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Investigation of the washout effect in a magnetically driven axial blood pump

Triep, M., Brücker, C., Kerkhoffs, W., Schumacher, O. and Marseille, O. (2008). Investigation of the washout effect in a magnetically driven axial blood pump. Artificial Organs, 32(10), pp. 778-784. doi: 10.1111/j.1525-1594.2008.00630.x

Abstract

For a long-term implementation of the magnetically driven CircuLite blood pump system, it is extremely important to be able to ensure a minimum washout flow in order to avoid dangerous stagnation regions in the gap between the impeller and the motor casing as well as near the pivot-axle area at the holes in the impeller's hub. In general, stagnation zones are prone to thrombus formation. Here, the optimal impeller/motor gap width will be determined and the washout flow for different working conditions will be quantitatively calculated. The driving force for this secondary flow is mainly the strong pressure difference between both ends of the gap. Computational fluid dynamics (CFD) and digital particle image velocimetry (DPIV) will be used for this analysis.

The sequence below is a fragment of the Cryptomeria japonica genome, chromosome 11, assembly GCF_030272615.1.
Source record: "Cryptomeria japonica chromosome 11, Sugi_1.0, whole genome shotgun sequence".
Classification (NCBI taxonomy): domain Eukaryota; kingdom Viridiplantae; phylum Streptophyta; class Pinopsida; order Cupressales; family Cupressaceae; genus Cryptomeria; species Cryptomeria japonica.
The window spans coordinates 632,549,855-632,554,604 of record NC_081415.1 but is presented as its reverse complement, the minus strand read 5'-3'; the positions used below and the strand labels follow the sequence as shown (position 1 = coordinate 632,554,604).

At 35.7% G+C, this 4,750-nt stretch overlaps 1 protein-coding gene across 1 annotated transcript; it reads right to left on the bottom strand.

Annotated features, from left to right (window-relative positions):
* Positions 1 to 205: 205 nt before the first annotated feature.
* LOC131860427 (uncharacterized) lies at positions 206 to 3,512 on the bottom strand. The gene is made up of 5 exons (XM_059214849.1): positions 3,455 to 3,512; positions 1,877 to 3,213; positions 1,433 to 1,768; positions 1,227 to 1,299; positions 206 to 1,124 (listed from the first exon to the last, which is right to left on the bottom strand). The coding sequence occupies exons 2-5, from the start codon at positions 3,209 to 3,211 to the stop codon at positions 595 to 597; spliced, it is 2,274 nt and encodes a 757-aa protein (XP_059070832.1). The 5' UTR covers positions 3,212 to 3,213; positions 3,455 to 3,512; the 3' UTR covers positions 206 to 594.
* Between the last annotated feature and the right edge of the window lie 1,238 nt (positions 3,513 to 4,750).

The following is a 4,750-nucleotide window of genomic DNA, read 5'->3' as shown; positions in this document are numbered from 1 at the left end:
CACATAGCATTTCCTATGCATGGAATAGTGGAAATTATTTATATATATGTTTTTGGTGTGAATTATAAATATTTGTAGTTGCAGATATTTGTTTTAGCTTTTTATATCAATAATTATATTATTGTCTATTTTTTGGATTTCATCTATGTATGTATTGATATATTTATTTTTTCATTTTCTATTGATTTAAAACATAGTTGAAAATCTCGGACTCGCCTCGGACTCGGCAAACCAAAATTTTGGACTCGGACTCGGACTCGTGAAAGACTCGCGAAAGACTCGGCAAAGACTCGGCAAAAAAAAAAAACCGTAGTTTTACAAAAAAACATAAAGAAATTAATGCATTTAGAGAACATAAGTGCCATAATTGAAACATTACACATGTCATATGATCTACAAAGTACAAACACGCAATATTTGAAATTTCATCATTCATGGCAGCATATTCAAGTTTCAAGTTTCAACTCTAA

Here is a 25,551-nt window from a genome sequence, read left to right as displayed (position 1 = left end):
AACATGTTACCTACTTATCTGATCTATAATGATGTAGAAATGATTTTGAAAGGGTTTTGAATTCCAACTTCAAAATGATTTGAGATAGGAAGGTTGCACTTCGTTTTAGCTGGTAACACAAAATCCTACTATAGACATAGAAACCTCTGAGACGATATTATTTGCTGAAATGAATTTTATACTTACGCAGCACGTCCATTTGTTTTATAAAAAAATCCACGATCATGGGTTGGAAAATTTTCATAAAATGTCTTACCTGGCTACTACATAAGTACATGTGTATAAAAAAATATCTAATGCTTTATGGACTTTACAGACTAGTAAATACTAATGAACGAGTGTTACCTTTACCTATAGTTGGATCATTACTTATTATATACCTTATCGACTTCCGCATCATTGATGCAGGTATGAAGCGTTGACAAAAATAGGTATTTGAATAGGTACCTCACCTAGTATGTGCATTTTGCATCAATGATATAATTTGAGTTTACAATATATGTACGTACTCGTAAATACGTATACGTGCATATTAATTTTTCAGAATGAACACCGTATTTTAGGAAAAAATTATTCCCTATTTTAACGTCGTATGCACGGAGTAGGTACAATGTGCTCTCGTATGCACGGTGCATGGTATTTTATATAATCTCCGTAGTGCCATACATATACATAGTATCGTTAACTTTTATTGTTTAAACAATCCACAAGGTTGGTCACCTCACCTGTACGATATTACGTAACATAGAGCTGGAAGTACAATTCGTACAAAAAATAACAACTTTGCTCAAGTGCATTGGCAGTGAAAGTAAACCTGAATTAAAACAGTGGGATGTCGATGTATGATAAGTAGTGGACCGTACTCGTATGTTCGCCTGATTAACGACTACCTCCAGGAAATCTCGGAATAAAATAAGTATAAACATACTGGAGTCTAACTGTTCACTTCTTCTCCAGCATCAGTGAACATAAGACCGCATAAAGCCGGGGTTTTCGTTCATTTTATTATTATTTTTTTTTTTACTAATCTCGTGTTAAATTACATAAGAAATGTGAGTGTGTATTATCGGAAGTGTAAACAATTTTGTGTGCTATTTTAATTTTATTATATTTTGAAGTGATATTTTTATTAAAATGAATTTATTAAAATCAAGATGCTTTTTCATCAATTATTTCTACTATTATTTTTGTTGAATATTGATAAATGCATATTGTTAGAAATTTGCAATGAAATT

Publication Type: Article
Additional Information: This is the peer reviewed version of the following article: Triep, M., Brücker, C., Kerkhoffs, W., Schumacher, O. and Marseille, O. (2008), Investigation of the Washout Effect in a Magnetically Driven Axial Blood Pump. Artificial Organs, 32: 778–784. , which has been published in final form at http://dx.doi.org/10.1111/j.1525-1594.2008.00630.x. This article may be used for non-commercial purposes in accordance with Wiley Terms and Conditions for Self-Archiving.
Publisher Keywords: Axial blood pump; Sealless; Magnet drive; Computational fluid dynamics; Digital particle image velocimetry; Washout flow
Subjects: R Medicine > R Medicine (General)
T Technology > TA Engineering (General). Civil engineering (General)
Departments: School of Mathematics, Computer Science & Engineering > Engineering
School of Mathematics, Computer Science & Engineering > Engineering > Mechanical Engineering & Aeronautics
URI: http://openaccess.city.ac.uk/id/eprint/12960
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